How to Commute

Trying to get from one end of Denver to the other during rush hour is a task that I had to face every day.  Here are a few tips to help cut down your busy commute by making optimal driving choices.

Don’t Always Take The Highway

The highway is only acceptable when there’s a holiday.  On other days, you have to figure out how to take side roads and alternate routes.  Get out of this mentality right now, and you will be on your way to success.  Take some time in your morning or evening commute to get out of your comfort zone, and see if there is a northwest passage that you didn’t know about.  Get options when you need to use them.

Use Waze

Even if you know how to get there, you don’t know the current conditions of the road.  Waze pools data from thousands of users.  It is your eye in the sky for things that you cannot see, and routes that may make more sense.

Waze will sometimes try and lead you down very bad paths.  It constantly took me off of a turn lane with a dedicated turn signal in favor of trying to cross an extremely busy road.  I always avoided this, because while it can work in a neighborhood, it is very risky and slow in other areas, and does not save any time at all.

It also doesn’t recognize certain short cuts as legitimate.  My final turn into my former apartment saved roughly three minutes off of the end time, but it never accounted for it at all.

Waze will also take you through bottlenecks.  By trying many iterations of your route, you can tell what will work and what will not if it tries to send you down a route that will inevitably be the wrong decision.  It is not smart enough to know where you will get trapped by design — it only knows what roads are clear, and what the shortest distances are from A to B.  It is your responsibility to catch its mistakes.

Leave Early

Traffic seems to get worse, at least in Denver, towards the 8:30 mark (although it depends on the day and the conditions).  Leaving on time gives you more of an ability to get to your destination within a reasonable and consistent time frame.  All good commutes start with this.  You may want to ask to work different hours at work if it is possible to adjust for this.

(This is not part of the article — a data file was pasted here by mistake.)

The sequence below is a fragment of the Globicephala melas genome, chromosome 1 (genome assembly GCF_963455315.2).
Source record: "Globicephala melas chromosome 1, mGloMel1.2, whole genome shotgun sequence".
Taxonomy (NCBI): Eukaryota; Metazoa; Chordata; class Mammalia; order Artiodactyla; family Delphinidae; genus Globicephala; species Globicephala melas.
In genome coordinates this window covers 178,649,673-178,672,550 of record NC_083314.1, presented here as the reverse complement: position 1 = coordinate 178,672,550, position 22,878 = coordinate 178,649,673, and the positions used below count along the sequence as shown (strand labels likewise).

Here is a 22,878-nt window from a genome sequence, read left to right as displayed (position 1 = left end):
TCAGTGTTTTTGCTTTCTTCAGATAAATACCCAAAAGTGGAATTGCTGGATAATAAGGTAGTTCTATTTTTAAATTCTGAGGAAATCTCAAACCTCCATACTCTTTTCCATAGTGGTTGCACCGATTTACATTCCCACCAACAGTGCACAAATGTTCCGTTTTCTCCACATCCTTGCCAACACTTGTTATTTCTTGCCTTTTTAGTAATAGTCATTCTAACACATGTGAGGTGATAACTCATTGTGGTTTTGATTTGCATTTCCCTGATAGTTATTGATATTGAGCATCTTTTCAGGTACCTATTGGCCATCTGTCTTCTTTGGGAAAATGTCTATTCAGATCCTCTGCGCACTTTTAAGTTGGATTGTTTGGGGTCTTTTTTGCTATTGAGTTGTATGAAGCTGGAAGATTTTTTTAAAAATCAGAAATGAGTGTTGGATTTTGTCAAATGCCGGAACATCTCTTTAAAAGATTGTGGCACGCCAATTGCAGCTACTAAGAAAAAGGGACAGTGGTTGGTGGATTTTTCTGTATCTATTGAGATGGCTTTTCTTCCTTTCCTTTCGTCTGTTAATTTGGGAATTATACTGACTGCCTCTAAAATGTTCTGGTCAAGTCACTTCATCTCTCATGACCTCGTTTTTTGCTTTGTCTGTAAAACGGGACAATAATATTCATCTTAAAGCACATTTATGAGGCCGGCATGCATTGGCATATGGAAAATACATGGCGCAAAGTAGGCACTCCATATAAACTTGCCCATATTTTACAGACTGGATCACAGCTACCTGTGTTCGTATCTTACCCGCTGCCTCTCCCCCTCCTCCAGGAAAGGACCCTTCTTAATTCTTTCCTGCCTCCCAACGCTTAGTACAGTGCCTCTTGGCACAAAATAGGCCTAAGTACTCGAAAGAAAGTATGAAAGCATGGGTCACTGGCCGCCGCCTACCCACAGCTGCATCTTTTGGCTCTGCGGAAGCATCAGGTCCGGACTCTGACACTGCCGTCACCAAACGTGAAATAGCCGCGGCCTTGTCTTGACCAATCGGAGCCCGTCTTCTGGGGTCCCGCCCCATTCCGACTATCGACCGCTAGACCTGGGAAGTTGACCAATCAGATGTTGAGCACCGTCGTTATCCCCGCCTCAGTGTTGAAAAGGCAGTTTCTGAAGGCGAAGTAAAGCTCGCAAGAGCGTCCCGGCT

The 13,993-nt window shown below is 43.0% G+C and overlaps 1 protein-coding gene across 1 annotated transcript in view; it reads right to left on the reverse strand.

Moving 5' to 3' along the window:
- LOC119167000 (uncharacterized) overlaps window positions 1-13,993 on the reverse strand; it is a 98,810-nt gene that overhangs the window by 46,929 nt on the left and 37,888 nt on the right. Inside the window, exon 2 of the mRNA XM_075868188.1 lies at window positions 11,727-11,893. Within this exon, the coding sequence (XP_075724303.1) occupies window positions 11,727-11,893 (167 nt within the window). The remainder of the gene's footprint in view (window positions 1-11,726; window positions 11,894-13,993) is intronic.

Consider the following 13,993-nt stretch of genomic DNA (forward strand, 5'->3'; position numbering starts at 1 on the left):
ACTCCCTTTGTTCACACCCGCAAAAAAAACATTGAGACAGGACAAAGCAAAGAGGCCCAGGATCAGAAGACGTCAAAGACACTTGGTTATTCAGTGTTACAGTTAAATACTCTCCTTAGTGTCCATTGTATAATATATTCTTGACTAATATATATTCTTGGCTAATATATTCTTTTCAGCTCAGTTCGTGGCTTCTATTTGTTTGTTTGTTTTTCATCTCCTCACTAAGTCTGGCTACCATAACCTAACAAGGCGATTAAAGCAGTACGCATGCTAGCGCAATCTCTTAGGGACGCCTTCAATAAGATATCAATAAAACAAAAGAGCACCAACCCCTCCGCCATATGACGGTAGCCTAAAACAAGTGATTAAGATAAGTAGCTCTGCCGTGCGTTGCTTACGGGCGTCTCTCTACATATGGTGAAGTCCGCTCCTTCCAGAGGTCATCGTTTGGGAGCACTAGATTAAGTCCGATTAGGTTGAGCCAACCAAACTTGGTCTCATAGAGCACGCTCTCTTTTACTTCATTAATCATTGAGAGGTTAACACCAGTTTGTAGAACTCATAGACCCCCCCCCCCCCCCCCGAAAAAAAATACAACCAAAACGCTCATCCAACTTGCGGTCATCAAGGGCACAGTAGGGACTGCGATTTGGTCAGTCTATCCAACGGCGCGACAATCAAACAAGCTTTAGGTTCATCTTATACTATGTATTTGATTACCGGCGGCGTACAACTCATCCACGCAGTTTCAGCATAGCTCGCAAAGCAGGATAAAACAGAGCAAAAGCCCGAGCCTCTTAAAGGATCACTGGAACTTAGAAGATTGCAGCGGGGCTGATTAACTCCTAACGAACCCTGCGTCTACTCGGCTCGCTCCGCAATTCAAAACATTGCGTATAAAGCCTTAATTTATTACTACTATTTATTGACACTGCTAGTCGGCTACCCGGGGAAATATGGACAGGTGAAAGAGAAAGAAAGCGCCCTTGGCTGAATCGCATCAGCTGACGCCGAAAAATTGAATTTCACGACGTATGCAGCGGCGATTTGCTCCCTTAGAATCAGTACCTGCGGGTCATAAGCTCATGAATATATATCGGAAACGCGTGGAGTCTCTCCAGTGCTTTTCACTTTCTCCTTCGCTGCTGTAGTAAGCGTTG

Keep In Motion

This is the logic: a consistent mediocre route that keeps you moving is better than one which is only fast a small percentage of the time.  Find that average route, and your time will stay average; there will be fewer disadvantages.  It may only be part of a larger route, but it is worth doing than trying something that will not be as successful.

For example: a route where you wait for a minute to make a right turn, and then do a U-turn to get to the other side of the road may be better than:

  1. Waiting for the perfect moment to make that left turn at the designated area.
  2. Waiting at a long traffic light somewhere else.
  3. Giving up and using the freeway.

Use the Correct Lanes

The slow lane is slow for a reason.  You can’t always justify moving to the left and then right again, but there are certain lanes which flow into others that you should be moving into at given points of your commute.  This is probably more common sense than anything, but it is important to take the time to observe which lanes will carry you the farthest the fastest.

Move

If all else fails, move closer to your job.  That’s what I ended up doing.  Skip the podcasts and get more time for yourself.  If you’re stuck and can’t relocate, some of the above tips may still help you rethink what you’re doing.  When I initially wrote this post, I was really into commuting and finding the most optimal route.  However, I now wouldn’t trade a forty-five minute commute for anything.  I sleep better, have less stress during the day, and feel healthier.  The best advice I have is to not have to follow my advice here.

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